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Re: Nice "gritty" sampler for EBM/industrial

Post by silikon » Sat Jul 14, 2012 3:40 am

Lo-Fi. Inexpensive. Extremely interesting. (some assembly required, admittedly - unless you know someone with one, or willing to build for you, and other challenges..)

Where' the party at?

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v2.x is on its way out (some day), I own a v1.0. It's absolutely lo-fi and works wonders on about anything you throw at it. It's likely you'll find someone selling their v1.0 on the forums at that link above, and depending on my disposition I may consider selling mine...
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Re: Nice "gritty" sampler for EBM/industrial

Post by tallowwaters » Sat Jul 14, 2012 3:33 pm

Re-Member wrote:
Vintage hardware samplers are redundant. Case closed.
A bit late, but statements like this aren't tolerated in this thread. Case closed.
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Re: Nice "gritty" sampler for EBM/industrial

Post by noisecomm » Wed Jul 18, 2012 5:29 am

I liek to use various devices and signal paths when capturing sounds. You can pick up a cheap digital recorder or mp3 recorder and make some great lo-fi recordings. Someone mentioned tape tricks earlier in this thread, I'd look into that and transfer those Dr'd sounds to a more manageable device.

I use an old Roland SP-808 for 'dirty long samples', as it's easier than mixing several tape decks live.
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Re: Nice "gritty" sampler for EBM/industrial

Post by Sir Ruff » Wed Jul 18, 2012 5:20 pm

+3 for the Mirage. Easily the best bang for your buck in terms of amazing 8-bit aliasing, very nice analog filters and a relatively simple synth-like parameter interface. Even the hex stuff isn't too bad--just use your ears. I mean, these still go for like $50 on occasion, so it's really a no-brainer 8-)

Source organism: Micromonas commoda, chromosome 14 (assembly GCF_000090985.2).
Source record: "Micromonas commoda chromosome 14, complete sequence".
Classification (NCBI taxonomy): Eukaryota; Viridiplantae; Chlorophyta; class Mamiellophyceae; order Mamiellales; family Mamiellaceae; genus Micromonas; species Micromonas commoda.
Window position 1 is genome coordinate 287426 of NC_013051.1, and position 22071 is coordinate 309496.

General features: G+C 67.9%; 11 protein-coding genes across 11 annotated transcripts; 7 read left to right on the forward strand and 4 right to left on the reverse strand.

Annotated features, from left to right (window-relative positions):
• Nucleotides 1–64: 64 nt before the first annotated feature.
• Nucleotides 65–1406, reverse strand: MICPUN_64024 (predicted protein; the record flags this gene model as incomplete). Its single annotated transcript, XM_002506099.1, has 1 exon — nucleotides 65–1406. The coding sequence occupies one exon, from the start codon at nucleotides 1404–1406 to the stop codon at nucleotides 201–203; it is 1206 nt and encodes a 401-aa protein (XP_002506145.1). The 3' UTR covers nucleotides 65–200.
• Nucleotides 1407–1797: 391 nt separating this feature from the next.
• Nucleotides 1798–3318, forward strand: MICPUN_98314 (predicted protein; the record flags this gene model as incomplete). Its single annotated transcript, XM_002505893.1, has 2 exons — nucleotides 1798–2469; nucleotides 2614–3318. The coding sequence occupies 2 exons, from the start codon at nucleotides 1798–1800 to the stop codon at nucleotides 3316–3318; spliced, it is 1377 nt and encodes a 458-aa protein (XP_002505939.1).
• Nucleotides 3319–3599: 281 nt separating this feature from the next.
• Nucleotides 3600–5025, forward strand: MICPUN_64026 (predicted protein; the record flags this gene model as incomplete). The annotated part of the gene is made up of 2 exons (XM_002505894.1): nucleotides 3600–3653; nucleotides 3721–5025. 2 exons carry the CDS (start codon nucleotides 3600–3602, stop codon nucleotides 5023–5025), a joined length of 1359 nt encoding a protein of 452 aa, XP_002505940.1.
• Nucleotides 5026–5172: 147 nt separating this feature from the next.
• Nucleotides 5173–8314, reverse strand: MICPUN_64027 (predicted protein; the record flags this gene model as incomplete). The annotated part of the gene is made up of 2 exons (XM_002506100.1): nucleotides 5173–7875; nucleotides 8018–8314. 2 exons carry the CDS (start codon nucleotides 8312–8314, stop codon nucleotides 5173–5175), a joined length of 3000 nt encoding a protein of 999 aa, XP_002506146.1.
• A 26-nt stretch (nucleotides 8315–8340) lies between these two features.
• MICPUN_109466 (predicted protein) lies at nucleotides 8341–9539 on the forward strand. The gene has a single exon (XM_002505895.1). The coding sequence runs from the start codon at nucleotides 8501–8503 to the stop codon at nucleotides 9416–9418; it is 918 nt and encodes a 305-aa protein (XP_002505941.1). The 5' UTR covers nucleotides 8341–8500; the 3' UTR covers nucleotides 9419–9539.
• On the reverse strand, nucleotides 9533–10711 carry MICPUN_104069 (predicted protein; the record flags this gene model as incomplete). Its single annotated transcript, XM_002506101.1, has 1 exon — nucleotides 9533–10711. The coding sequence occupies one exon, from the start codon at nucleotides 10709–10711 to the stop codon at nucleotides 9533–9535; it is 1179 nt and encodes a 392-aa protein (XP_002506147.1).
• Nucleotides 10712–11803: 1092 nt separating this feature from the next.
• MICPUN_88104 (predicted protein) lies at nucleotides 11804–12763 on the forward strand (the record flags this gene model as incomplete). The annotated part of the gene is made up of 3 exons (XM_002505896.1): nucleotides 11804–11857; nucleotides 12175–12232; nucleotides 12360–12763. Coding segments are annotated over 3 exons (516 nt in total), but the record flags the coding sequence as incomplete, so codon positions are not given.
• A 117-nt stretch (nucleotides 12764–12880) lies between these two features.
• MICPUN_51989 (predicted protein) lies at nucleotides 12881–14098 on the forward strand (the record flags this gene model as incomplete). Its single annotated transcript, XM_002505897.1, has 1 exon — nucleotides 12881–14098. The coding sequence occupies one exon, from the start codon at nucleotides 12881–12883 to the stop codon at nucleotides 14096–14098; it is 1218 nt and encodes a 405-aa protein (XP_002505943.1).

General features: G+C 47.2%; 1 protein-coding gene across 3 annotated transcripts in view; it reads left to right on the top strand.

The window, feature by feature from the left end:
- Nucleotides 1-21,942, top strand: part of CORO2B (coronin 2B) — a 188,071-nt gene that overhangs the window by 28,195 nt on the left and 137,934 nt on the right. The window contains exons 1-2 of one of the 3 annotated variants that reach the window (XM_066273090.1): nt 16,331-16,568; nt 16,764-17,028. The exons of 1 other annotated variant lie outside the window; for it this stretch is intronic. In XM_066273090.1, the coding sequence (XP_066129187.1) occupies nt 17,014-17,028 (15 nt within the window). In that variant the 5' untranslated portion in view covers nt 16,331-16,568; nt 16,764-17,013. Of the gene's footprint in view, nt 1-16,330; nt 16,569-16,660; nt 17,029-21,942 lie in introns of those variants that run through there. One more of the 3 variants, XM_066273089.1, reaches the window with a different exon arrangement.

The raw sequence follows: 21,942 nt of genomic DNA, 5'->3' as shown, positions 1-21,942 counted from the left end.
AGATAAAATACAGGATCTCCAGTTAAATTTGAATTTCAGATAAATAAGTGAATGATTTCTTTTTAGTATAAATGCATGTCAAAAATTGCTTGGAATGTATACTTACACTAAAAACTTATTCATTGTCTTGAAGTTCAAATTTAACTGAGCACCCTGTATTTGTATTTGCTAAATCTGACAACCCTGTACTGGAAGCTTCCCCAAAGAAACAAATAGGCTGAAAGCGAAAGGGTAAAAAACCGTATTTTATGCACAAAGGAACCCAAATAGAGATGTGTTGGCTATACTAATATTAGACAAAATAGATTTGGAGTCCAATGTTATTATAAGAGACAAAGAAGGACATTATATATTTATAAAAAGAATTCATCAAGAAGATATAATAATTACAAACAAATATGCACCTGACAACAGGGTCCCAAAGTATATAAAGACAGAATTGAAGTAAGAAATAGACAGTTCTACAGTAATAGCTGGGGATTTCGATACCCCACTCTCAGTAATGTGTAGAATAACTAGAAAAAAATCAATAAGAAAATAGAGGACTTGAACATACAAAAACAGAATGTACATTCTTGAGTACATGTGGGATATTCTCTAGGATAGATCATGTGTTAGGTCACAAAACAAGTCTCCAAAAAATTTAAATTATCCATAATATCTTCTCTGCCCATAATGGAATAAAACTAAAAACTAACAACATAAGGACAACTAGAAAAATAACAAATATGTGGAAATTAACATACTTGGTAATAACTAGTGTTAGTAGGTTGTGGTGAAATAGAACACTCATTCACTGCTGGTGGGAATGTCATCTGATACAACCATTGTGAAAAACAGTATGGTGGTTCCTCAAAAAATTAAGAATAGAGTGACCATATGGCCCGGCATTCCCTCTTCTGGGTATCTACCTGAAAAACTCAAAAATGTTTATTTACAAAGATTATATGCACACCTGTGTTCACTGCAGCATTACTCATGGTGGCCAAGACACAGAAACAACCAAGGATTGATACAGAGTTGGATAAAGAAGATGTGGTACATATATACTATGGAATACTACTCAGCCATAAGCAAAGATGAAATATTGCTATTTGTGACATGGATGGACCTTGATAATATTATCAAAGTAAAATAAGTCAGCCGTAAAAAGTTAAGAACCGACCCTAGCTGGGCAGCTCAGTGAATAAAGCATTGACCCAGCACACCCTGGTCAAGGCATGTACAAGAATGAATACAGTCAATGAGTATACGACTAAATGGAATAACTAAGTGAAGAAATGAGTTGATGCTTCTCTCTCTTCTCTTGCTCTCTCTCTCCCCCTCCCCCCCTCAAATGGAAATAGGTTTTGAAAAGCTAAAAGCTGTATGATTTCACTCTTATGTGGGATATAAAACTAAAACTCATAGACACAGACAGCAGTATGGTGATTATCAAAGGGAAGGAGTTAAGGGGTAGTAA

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Re: Nice "gritty" sampler for EBM/industrial

Post by Cruel Hoax » Mon Aug 13, 2012 10:27 am

First of all, for the gentlehuman who claims that hardware makes no difference in the age of endlessly configurable software and user-selectable samplerate conversion and such:

That makes a certain kind of sense if you are just playing back samples as audio blocks, perhaps bites from old movies or what-have-you, with no human input as to the performance.

But the magic of older samplers begins when you PLAY them. For instance: grab a synth sound. Let's say one of the synths from the theme to "The IT Crowd" - easily sample-able and naked for the first few notes.

Now

Build your instrument in your old sampler, and play a part back using pitch bend. What happens to the harmonics?

Now do the same in a "modern" sampler, software or otherwise, using the same pitch bends. Apply your downsampling to the performance. You see how the harmonics alias, but don't bend?

THAT's the difference that a "vintage" (or any low-throughput sample rate) synth can make to an actual performance (as opposed to a cut 'n dried chunk of audio, which is obviously less fun to play with.) Analog filters are obviously a plus here.

NOW try some drum sounds. Try making complementary compressors (to maximise bit depth) and expanders (to reduce quantization noise on the quiet end) and sample and playback through those. Compare with applying bit reduction to a whole percussion part, and you'll see why the early MPCs and SP12s were loved for the dynamic character they imparted. As a matter of fact, finding the sweet spot of that pre- and post-encode dynamic area is what separates the Roger Linns from the Beat Thang-ers of the sound design scene.

Apologies to Beat Thangers if they are, in fact, accomplished sound design artists and theorists. I used the first "instant gratification rap machine" archetype that came to mind.

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Re: Nice "gritty" sampler for EBM/industrial

Post by Cruel Hoax » Mon Aug 13, 2012 10:38 am

And as for synths:

i've had great luck with the DSS-1 (fabulous sound, huge monolithic hardware presence!) In my experience, it works well with most everything: leads, weird pads, bass. Percussion is not as effected as you would think, without use of the filter.

I've got a sweet spot for Ensoniq samplers and the way they downsample. Also, the "rotating output" option, where each note of your synth part rotates between FX1, FX2 and Dry. Great for those of us interested in polyrhythms, or just as an additional source of chaos. I like these for bell or FM-type sounds that benefit from extra strange s**t happening in the upper octaves.

Emu syths seem immune to this sort of grit, and I say this having used an Emax+ and above. Their claim to fame seems to be eliminating aliasing and spurious harmonics, while our interest here is in generating them. Hmph.

Yamaha SU units smash the signal in an entirely different way, losing treble and dynamic range. I find I like putting drums and loops through my SU-10 for the interesting way it squashes them. Also, battery-backed-up sampling! and a universal Sample Rate that affects every damn thing in the sampler, for unexpected results when you load up songs you're not currently using and find them strangely altered!